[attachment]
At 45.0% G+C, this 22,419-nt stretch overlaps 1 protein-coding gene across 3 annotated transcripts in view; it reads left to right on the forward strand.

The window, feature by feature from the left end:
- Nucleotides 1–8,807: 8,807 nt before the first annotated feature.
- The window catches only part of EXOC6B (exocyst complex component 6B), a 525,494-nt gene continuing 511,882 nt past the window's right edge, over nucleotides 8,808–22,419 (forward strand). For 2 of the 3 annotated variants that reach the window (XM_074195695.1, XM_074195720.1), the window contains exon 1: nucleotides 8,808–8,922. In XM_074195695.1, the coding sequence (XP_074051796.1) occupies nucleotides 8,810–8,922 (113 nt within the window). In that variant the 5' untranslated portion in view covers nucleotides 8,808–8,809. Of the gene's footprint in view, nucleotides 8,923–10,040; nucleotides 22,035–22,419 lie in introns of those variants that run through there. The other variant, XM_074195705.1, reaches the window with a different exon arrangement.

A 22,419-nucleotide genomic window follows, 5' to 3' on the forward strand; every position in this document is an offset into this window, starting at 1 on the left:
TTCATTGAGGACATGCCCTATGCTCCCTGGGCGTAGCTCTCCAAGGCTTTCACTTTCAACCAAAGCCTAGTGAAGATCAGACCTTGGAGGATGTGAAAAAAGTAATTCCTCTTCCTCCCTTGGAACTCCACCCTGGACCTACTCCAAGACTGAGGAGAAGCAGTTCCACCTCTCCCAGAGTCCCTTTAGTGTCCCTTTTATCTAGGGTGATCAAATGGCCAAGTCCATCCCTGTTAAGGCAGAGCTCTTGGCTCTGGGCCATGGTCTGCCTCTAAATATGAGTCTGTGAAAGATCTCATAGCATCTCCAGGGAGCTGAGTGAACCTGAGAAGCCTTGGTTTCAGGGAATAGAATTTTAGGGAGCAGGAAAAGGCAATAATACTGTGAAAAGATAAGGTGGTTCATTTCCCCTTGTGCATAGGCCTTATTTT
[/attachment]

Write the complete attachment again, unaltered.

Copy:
At 45.0% G+C, this 22,419-nt stretch overlaps 1 protein-coding gene across 3 annotated transcripts in view; it reads left to right on the forward strand.

The window, feature by feature from the left end:
- Nucleotides 1–8,807: 8,807 nt before the first annotated feature.
- The window catches only part of EXOC6B (exocyst complex component 6B), a 525,494-nt gene continuing 511,882 nt past the window's right edge, over nucleotides 8,808–22,419 (forward strand). For 2 of the 3 annotated variants that reach the window (XM_074195695.1, XM_074195720.1), the window contains exon 1: nucleotides 8,808–8,922. In XM_074195695.1, the coding sequence (XP_074051796.1) occupies nucleotides 8,810–8,922 (113 nt within the window). In that variant the 5' untranslated portion in view covers nucleotides 8,808–8,809. Of the gene's footprint in view, nucleotides 8,923–10,040; nucleotides 22,035–22,419 lie in introns of those variants that run through there. The other variant, XM_074195705.1, reaches the window with a different exon arrangement.

A 22,419-nucleotide genomic window follows, 5' to 3' on the forward strand; every position in this document is an offset into this window, starting at 1 on the left:
TTCATTGAGGACATGCCCTATGCTCCCTGGGCGTAGCTCTCCAAGGCTTTCACTTTCAACCAAAGCCTAGTGAAGATCAGACCTTGGAGGATGTGAAAAAAGTAATTCCTCTTCCTCCCTTGGAACTCCACCCTGGACCTACTCCAAGACTGAGGAGAAGCAGTTCCACCTCTCCCAGAGTCCCTTTAGTGTCCCTTTTATCTAGGGTGATCAAATGGCCAAGTCCATCCCTGTTAAGGCAGAGCTCTTGGCTCTGGGCCATGGTCTGCCTCTAAATATGAGTCTGTGAAAGATCTCATAGCATCTCCAGGGAGCTGAGTGAACCTGAGAAGCCTTGGTTTCAGGGAATAGAATTTTAGGGAGCAGGAAAAGGCAATAATACTGTGAAAAGATAAGGTGGTTCATTTCCCCTTGTGCATAGGCCTTATTTT